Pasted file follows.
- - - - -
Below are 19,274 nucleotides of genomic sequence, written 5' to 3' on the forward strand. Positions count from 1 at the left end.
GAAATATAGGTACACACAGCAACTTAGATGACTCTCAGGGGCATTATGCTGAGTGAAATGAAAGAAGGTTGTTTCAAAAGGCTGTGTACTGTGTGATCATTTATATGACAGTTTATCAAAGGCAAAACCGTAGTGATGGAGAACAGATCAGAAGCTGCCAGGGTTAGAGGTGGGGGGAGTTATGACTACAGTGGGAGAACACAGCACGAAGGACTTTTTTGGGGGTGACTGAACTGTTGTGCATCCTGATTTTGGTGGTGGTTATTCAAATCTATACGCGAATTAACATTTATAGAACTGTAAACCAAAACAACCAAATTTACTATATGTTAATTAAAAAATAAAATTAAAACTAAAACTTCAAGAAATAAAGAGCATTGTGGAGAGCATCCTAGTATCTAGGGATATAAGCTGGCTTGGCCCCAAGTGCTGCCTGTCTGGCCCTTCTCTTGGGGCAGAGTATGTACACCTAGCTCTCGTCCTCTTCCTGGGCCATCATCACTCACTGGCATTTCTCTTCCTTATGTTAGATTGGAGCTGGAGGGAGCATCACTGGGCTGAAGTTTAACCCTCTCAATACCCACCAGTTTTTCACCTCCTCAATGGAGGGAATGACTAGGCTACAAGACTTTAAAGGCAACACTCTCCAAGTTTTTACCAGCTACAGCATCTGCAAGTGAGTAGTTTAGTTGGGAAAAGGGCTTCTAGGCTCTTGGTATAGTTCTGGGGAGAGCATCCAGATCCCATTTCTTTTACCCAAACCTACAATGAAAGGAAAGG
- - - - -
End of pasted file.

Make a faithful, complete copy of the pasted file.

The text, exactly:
Below are 19,274 nucleotides of genomic sequence, written 5' to 3' on the forward strand. Positions count from 1 at the left end.
GAAATATAGGTACACACAGCAACTTAGATGACTCTCAGGGGCATTATGCTGAGTGAAATGAAAGAAGGTTGTTTCAAAAGGCTGTGTACTGTGTGATCATTTATATGACAGTTTATCAAAGGCAAAACCGTAGTGATGGAGAACAGATCAGAAGCTGCCAGGGTTAGAGGTGGGGGGAGTTATGACTACAGTGGGAGAACACAGCACGAAGGACTTTTTTGGGGGTGACTGAACTGTTGTGCATCCTGATTTTGGTGGTGGTTATTCAAATCTATACGCGAATTAACATTTATAGAACTGTAAACCAAAACAACCAAATTTACTATATGTTAATTAAAAAATAAAATTAAAACTAAAACTTCAAGAAATAAAGAGCATTGTGGAGAGCATCCTAGTATCTAGGGATATAAGCTGGCTTGGCCCCAAGTGCTGCCTGTCTGGCCCTTCTCTTGGGGCAGAGTATGTACACCTAGCTCTCGTCCTCTTCCTGGGCCATCATCACTCACTGGCATTTCTCTTCCTTATGTTAGATTGGAGCTGGAGGGAGCATCACTGGGCTGAAGTTTAACCCTCTCAATACCCACCAGTTTTTCACCTCCTCAATGGAGGGAATGACTAGGCTACAAGACTTTAAAGGCAACACTCTCCAAGTTTTTACCAGCTACAGCATCTGCAAGTGAGTAGTTTAGTTGGGAAAAGGGCTTCTAGGCTCTTGGTATAGTTCTGGGGAGAGCATCCAGATCCCATTTCTTTTACCCAAACCTACAATGAAAGGAAAGG